Every spring the floor of the ancient woodlands at Heartwood Forest is transformed into a mass of fragrant bluebells. This spectacular carpet of vibrant blue captures the very essence of British woodland.
Bluebells are the bounty of spring. We encourage you to get out and enjoy what they have to offer, but watch where you put your feet. Over recent years, over an acre of bluebells have been lost in Langley Wood at Heartwood (equivalent to over half the size of Wembley football pitch). This is due to visitors wandering off the paths and trampling the bluebells.
The bluebell displays in Langley Wood are a favourite with many of our visitors, and now accessing this springtime spectacle is even easier, as the paths through Langley have an all-weather surface (carefully installed to avoid damage to the woodland). View the map, showing two possible routes to Langley Wood from the main Heartwood Forest car park.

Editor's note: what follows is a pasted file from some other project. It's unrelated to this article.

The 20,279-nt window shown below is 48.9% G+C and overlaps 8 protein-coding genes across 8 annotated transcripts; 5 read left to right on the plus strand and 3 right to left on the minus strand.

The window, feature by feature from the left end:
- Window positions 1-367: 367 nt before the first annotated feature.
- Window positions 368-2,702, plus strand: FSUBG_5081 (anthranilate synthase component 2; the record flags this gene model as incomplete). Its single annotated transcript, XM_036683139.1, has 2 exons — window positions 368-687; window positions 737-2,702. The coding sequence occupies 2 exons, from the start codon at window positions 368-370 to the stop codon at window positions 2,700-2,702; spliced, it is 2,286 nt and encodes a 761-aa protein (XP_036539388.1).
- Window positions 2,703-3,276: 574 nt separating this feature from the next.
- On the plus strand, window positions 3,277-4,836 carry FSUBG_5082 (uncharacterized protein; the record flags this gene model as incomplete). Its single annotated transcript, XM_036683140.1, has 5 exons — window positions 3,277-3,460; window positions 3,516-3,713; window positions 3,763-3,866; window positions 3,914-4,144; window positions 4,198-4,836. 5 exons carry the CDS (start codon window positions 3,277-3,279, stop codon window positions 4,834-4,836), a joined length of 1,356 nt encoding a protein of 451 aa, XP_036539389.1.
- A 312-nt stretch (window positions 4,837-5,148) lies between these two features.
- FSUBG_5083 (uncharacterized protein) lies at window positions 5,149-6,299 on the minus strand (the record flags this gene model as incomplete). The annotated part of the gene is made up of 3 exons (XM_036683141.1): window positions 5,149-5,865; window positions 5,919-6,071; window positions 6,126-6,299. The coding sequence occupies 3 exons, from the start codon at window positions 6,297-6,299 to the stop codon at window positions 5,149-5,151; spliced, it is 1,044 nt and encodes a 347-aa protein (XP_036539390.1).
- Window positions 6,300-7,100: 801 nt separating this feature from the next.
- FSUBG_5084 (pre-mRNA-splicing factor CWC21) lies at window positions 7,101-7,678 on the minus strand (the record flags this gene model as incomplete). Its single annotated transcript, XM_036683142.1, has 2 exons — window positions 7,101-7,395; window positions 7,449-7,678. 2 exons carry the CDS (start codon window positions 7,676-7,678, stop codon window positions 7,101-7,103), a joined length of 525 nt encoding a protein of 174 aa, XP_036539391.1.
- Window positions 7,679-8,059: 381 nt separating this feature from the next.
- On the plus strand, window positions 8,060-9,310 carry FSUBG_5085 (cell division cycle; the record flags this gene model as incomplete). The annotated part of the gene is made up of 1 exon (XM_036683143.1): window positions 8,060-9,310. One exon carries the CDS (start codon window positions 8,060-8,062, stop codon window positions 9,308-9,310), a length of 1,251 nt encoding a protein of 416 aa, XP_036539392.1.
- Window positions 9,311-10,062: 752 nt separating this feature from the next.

You can play your part in securing a bright future for these blue woodland beauties by:
• Sticking to the waymarked paths
• Ensuring dogs stick to the paths too – dogs can also damage bluebells through trampling
• Using the designated den-building area for honing your family survival skills.
Remember, bluebells are vulnerable to trampling all year round, not just when they’re flowering in spring, so watching your step throughout the seasons is important.
Trampling: the facts
• Bluebells are particularly sensitive to trampling
• Once damaged, leaves are unable to produce food to put back into their bulbs which means they're less able to produce flowers
• Large bluebell colonies take a long time to establish; each plant takes around 5-7 years to flower from seed
• After repeated tramplings, bluebells are unable to produce seeds
• Woodlands take many years to regenerate from trampling damage
Walking dogs at Heartwood
With its extensive pathways and open space, Heartwood is the perfect place to walk your dog.
Please keep your dog on a lead in designated areas of the site and around long grass, particularly during nesting season (1 March – 31 July).